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# L13: Explaining biodiversity

“You're in trouble, program. Why don't you make it easy on yourself?”

Master Control Program, Tron

### Things we cover in this session

• Validating predictions using leave-one-out validations

### Things to take home from this session

At the end of this session you should be able to

• handle simple for loops
• compute leave-one-out validations
• interpret the validation results

## Ordination analysis

Ordination analysis is a multivariate data mining method which reduces the dimensionality of an ecological data set and re-arranges the reduced data values onto a two dimensional space in such a way that potential relationship patterns between the individual ecological information becomes as apparent as possible. Therefore, common data reduction and transformation techniques like principal component analysis, multi-dimensional scaling or correspondence analysis is used.

The following plots illustrate such kinds of data reduction and transformation.

The original value distribution along two variables called band a and band b is shown by the black dots. If, for example, a principal component analysis would be applied to this data set, a correlation matrix would be computed in order to find a function which transforms the data set onto itself from one multidimensional space into another one (i.e. eigentransformation). As a result, the new defined axis PC1 would describe the first dimension of this new multidimensional space. Graphically, it is drawn along the direction of maximum variance in the data set. Afterwards, a second axis (PC2) would be drawn along the direction of the maximum variance in the remaining data (i.e. the data points which have the same value on PC1).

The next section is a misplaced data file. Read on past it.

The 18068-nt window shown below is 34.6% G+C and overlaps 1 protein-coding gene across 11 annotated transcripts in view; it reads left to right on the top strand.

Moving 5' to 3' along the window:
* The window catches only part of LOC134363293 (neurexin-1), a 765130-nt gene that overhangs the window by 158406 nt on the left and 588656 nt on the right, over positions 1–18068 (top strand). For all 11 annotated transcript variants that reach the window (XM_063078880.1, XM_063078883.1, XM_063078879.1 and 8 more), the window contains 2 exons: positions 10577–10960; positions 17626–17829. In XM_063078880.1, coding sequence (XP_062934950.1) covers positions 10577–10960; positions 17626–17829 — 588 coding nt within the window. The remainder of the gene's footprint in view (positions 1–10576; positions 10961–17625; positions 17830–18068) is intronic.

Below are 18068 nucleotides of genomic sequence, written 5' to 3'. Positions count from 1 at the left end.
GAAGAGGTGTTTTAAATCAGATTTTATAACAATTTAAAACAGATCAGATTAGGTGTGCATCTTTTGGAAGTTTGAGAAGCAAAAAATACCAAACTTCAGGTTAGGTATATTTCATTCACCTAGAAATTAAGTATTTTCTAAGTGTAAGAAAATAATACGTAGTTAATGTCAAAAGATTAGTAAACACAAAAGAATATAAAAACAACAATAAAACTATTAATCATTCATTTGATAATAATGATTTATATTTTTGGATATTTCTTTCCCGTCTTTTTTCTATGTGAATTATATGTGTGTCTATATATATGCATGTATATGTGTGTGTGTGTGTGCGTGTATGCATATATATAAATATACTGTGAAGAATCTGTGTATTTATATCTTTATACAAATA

Maybe the most commonly applied technique in ordination analysis is the correspondence analysis. It is heavily used to identify and delineate communities of species (i.e. groups of species which frequently occur together at one location). The correspondence analysis uses a Chi-square distance matrix as basis for its eigenalanysis. Therefore, the observed vs. expected values of each species at each location are computed following the commonly used Chi-square formula:

`(observed value - expected value)2 / expected value`

In addition, environmental factors can be considered as so called constraining variables.

In general, ordination results can be visualized in a two dimensional plot.

The red/yellow points represent the locations of the individual field survey plots (this example is from a 2002 study) and the blue labels identify the location of the individual species within the newly created data space defined by axis CCA1 and CCA2. The arrows indicate the direction of the influence of the constraining variables.

For a more formal and extended introduction to this topic, please refer to e.g. [Syms2008] or .